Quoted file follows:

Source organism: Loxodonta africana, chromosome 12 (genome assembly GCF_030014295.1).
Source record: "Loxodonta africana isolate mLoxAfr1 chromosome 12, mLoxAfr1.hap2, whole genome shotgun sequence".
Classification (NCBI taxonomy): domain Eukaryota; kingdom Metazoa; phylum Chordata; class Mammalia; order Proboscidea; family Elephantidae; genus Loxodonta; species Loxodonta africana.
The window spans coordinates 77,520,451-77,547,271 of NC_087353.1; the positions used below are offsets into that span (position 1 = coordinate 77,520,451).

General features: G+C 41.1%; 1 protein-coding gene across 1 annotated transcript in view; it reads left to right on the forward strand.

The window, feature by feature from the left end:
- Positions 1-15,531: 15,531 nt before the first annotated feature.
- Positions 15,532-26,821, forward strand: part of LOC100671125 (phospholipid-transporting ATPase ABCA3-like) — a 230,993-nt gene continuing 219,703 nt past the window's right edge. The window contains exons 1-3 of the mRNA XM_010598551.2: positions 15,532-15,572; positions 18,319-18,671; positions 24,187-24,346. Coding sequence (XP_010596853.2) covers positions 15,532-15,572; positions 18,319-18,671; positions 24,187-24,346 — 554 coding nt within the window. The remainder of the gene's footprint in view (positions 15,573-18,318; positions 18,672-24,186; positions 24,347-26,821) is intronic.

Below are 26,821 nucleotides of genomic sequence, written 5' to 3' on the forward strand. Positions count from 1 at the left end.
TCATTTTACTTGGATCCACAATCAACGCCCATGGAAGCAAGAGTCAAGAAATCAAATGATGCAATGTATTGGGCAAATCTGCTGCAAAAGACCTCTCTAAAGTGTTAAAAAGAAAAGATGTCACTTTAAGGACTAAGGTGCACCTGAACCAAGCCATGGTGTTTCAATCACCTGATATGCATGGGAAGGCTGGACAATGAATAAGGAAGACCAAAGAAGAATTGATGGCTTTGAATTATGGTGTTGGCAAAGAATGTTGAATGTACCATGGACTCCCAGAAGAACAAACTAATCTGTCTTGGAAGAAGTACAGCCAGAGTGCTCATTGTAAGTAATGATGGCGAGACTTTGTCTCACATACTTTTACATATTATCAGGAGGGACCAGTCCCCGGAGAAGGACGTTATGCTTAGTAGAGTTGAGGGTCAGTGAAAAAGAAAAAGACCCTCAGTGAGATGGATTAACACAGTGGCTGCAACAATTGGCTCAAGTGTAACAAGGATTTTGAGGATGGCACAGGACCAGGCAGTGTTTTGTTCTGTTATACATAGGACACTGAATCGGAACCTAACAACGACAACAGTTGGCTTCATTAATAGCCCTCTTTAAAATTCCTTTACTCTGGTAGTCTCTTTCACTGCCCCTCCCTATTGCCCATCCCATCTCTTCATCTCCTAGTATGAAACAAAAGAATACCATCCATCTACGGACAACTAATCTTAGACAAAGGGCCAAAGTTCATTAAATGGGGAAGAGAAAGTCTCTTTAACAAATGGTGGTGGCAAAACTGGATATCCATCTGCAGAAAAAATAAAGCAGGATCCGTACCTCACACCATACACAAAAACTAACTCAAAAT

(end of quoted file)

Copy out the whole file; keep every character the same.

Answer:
Source organism: Loxodonta africana, chromosome 12 (genome assembly GCF_030014295.1).
Source record: "Loxodonta africana isolate mLoxAfr1 chromosome 12, mLoxAfr1.hap2, whole genome shotgun sequence".
Classification (NCBI taxonomy): domain Eukaryota; kingdom Metazoa; phylum Chordata; class Mammalia; order Proboscidea; family Elephantidae; genus Loxodonta; species Loxodonta africana.
The window spans coordinates 77,520,451-77,547,271 of NC_087353.1; the positions used below are offsets into that span (position 1 = coordinate 77,520,451).

General features: G+C 41.1%; 1 protein-coding gene across 1 annotated transcript in view; it reads left to right on the forward strand.

The window, feature by feature from the left end:
- Positions 1-15,531: 15,531 nt before the first annotated feature.
- Positions 15,532-26,821, forward strand: part of LOC100671125 (phospholipid-transporting ATPase ABCA3-like) — a 230,993-nt gene continuing 219,703 nt past the window's right edge. The window contains exons 1-3 of the mRNA XM_010598551.2: positions 15,532-15,572; positions 18,319-18,671; positions 24,187-24,346. Coding sequence (XP_010596853.2) covers positions 15,532-15,572; positions 18,319-18,671; positions 24,187-24,346 — 554 coding nt within the window. The remainder of the gene's footprint in view (positions 15,573-18,318; positions 18,672-24,186; positions 24,347-26,821) is intronic.

Below are 26,821 nucleotides of genomic sequence, written 5' to 3' on the forward strand. Positions count from 1 at the left end.
TCATTTTACTTGGATCCACAATCAACGCCCATGGAAGCAAGAGTCAAGAAATCAAATGATGCAATGTATTGGGCAAATCTGCTGCAAAAGACCTCTCTAAAGTGTTAAAAAGAAAAGATGTCACTTTAAGGACTAAGGTGCACCTGAACCAAGCCATGGTGTTTCAATCACCTGATATGCATGGGAAGGCTGGACAATGAATAAGGAAGACCAAAGAAGAATTGATGGCTTTGAATTATGGTGTTGGCAAAGAATGTTGAATGTACCATGGACTCCCAGAAGAACAAACTAATCTGTCTTGGAAGAAGTACAGCCAGAGTGCTCATTGTAAGTAATGATGGCGAGACTTTGTCTCACATACTTTTACATATTATCAGGAGGGACCAGTCCCCGGAGAAGGACGTTATGCTTAGTAGAGTTGAGGGTCAGTGAAAAAGAAAAAGACCCTCAGTGAGATGGATTAACACAGTGGCTGCAACAATTGGCTCAAGTGTAACAAGGATTTTGAGGATGGCACAGGACCAGGCAGTGTTTTGTTCTGTTATACATAGGACACTGAATCGGAACCTAACAACGACAACAGTTGGCTTCATTAATAGCCCTCTTTAAAATTCCTTTACTCTGGTAGTCTCTTTCACTGCCCCTCCCTATTGCCCATCCCATCTCTTCATCTCCTAGTATGAAACAAAAGAATACCATCCATCTACGGACAACTAATCTTAGACAAAGGGCCAAAGTTCATTAAATGGGGAAGAGAAAGTCTCTTTAACAAATGGTGGTGGCAAAACTGGATATCCATCTGCAGAAAAAATAAAGCAGGATCCGTACCTCACACCATACACAAAAACTAACTCAAAAT